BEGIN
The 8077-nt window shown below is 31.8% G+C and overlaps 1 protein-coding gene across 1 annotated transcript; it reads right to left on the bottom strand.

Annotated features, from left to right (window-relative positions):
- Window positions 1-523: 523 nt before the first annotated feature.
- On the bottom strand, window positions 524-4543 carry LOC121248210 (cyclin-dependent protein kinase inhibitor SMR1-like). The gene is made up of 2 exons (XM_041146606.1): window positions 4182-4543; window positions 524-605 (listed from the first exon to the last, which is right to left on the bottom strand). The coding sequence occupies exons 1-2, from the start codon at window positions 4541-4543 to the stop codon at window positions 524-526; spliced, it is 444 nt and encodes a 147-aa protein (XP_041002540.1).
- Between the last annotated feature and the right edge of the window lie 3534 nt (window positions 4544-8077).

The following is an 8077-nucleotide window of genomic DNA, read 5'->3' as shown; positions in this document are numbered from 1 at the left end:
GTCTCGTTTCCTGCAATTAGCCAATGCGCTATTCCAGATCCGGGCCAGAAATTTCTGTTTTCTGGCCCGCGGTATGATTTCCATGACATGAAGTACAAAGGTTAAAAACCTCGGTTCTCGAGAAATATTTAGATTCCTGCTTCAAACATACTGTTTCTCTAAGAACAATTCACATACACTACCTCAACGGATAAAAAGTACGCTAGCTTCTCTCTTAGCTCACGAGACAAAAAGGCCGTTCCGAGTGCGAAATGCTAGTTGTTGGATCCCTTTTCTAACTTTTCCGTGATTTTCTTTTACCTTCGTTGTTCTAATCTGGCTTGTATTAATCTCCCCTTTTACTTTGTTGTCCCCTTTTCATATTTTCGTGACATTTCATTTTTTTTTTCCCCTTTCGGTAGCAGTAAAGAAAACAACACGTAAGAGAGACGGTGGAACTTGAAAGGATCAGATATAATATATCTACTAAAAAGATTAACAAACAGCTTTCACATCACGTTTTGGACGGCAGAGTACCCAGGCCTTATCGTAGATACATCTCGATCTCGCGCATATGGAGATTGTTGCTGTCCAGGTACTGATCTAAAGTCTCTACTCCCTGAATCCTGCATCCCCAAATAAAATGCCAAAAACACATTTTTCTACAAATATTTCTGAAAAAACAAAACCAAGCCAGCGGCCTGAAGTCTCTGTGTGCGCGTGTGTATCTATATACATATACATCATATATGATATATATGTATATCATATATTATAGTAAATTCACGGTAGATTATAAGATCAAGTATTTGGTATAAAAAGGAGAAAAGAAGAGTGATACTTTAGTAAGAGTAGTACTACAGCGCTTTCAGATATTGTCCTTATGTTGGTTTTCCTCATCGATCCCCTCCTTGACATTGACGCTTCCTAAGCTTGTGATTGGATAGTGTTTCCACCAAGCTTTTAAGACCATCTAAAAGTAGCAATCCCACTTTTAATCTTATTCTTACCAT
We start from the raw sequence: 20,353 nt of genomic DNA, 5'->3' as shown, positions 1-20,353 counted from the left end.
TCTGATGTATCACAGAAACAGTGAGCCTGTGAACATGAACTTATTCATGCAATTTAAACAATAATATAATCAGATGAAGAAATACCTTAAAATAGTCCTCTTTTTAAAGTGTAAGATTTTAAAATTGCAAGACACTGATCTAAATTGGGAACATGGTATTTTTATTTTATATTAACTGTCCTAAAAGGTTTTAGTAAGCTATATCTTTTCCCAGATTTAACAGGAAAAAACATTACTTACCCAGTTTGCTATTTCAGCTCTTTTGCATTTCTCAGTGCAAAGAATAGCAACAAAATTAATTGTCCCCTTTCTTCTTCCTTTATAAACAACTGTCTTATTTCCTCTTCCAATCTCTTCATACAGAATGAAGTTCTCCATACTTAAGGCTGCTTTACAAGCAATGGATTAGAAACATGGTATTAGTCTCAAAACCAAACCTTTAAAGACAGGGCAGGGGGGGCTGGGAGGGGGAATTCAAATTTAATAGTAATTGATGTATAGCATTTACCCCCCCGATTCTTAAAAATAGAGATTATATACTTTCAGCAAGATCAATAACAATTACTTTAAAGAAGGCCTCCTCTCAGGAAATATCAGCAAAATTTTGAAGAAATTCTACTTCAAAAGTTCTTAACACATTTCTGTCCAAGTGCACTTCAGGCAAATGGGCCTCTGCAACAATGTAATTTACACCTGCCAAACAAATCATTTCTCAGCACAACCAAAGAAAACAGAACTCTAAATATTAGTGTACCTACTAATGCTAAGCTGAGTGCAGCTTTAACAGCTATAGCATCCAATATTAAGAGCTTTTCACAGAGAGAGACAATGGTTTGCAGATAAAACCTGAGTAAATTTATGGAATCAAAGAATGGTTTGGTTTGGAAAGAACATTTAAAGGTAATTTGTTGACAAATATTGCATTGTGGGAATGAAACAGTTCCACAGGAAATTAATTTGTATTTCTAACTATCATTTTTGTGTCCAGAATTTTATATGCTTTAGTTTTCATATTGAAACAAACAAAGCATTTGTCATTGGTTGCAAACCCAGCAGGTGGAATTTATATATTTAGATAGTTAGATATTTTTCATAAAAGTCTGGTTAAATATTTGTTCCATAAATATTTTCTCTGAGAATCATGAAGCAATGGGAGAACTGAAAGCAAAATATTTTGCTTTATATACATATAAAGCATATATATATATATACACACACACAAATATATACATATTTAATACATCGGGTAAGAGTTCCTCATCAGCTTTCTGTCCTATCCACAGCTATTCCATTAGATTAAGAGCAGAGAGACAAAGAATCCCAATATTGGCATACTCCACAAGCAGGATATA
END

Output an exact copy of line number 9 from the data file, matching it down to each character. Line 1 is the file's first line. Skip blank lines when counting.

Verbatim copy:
TCTGATGTATCACAGAAACAGTGAGCCTGTGAACATGAACTTATTCATGCAATTTAAACAATAATATAATCAGATGAAGAAATACCTTAAAATAGTCCTCTTTTTAAAGTGTAAGATTTTAAAATTGCAAGACACTGATCTAAATTGGGAACATGGTATTTTTATTTTATATTAACTGTCCTAAAAGGTTTTAGTAAGCTATATCTTTTCCCAGATTTAACAGGAAAAAACATTACTTACCCAGTTTGCTATTTCAGCTCTTTTGCATTTCTCAGTGCAAAGAATAGCAACAAAATTAATTGTCCCCTTTCTTCTTCCTTTATAAACAACTGTCTTATTTCCTCTTCCAATCTCTTCATACAGAATGAAGTTCTCCATACTTAAGGCTGCTTTACAAGCAATGGATTAGAAACATGGTATTAGTCTCAAAACCAAACCTTTAAAGACAGGGCAGGGGGGGCTGGGAGGGGGAATTCAAATTTAATAGTAATTGATGTATAGCATTTACCCCCCCGATTCTTAAAAATAGAGATTATATACTTTCAGCAAGATCAATAACAATTACTTTAAAGAAGGCCTCCTCTCAGGAAATATCAGCAAAATTTTGAAGAAATTCTACTTCAAAAGTTCTTAACACATTTCTGTCCAAGTGCACTTCAGGCAAATGGGCCTCTGCAACAATGTAATTTACACCTGCCAAACAAATCATTTCTCAGCACAACCAAAGAAAACAGAACTCTAAATATTAGTGTACCTACTAATGCTAAGCTGAGTGCAGCTTTAACAGCTATAGCATCCAATATTAAGAGCTTTTCACAGAGAGAGACAATGGTTTGCAGATAAAACCTGAGTAAATTTATGGAATCAAAGAATGGTTTGGTTTGGAAAGAACATTTAAAGGTAATTTGTTGACAAATATTGCATTGTGGGAATGAAACAGTTCCACAGGAAATTAATTTGTATTTCTAACTATCATTTTTGTGTCCAGAATTTTATATGCTTTAGTTTTCATATTGAAACAAACAAAGCATTTGTCATTGGTTGCAAACCCAGCAGGTGGAATTTATATATTTAGATAGTTAGATATTTTTCATAAAAGTCTGGTTAAATATTTGTTCCATAAATATTTTCTCTGAGAATCATGAAGCAATGGGAGAACTGAAAGCAAAATATTTTGCTTTATATACATATAAAGCATATATATATATATACACACACACAAATATATACATATTTAATACATCGGGTAAGAGTTCCTCATCAGCTTTCTGTCCTATCCACAGCTATTCCATTAGATTAAGAGCAGAGAGACAAAGAATCCCAATATTGGCATACTCCACAAGCAGGATATA